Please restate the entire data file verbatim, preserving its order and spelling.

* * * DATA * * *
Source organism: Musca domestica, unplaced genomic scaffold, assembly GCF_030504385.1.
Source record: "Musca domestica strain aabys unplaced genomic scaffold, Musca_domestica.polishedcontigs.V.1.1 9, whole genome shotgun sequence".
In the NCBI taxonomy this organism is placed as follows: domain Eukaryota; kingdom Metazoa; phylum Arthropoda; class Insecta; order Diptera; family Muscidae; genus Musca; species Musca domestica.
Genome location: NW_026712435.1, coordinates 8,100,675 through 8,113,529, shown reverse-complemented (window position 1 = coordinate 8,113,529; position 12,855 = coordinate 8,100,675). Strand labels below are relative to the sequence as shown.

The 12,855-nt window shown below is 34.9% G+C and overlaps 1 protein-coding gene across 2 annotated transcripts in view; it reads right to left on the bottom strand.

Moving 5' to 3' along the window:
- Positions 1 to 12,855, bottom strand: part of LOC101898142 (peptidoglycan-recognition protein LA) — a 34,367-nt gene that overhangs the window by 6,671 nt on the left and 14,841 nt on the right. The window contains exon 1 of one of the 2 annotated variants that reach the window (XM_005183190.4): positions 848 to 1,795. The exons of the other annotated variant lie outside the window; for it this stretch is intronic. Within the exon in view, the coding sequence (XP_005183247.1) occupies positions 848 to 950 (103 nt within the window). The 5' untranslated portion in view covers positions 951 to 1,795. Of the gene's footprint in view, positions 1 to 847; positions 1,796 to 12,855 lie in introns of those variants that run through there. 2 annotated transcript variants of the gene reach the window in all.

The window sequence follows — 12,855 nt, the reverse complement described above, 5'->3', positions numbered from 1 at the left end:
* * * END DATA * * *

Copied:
Source organism: Musca domestica, unplaced genomic scaffold, assembly GCF_030504385.1.
Source record: "Musca domestica strain aabys unplaced genomic scaffold, Musca_domestica.polishedcontigs.V.1.1 9, whole genome shotgun sequence".
In the NCBI taxonomy this organism is placed as follows: domain Eukaryota; kingdom Metazoa; phylum Arthropoda; class Insecta; order Diptera; family Muscidae; genus Musca; species Musca domestica.
Genome location: NW_026712435.1, coordinates 8,100,675 through 8,113,529, shown reverse-complemented (window position 1 = coordinate 8,113,529; position 12,855 = coordinate 8,100,675). Strand labels below are relative to the sequence as shown.

The 12,855-nt window shown below is 34.9% G+C and overlaps 1 protein-coding gene across 2 annotated transcripts in view; it reads right to left on the bottom strand.

Moving 5' to 3' along the window:
- Positions 1 to 12,855, bottom strand: part of LOC101898142 (peptidoglycan-recognition protein LA) — a 34,367-nt gene that overhangs the window by 6,671 nt on the left and 14,841 nt on the right. The window contains exon 1 of one of the 2 annotated variants that reach the window (XM_005183190.4): positions 848 to 1,795. The exons of the other annotated variant lie outside the window; for it this stretch is intronic. Within the exon in view, the coding sequence (XP_005183247.1) occupies positions 848 to 950 (103 nt within the window). The 5' untranslated portion in view covers positions 951 to 1,795. Of the gene's footprint in view, positions 1 to 847; positions 1,796 to 12,855 lie in introns of those variants that run through there. 2 annotated transcript variants of the gene reach the window in all.

The window sequence follows — 12,855 nt, the reverse complement described above, 5'->3', positions numbered from 1 at the left end: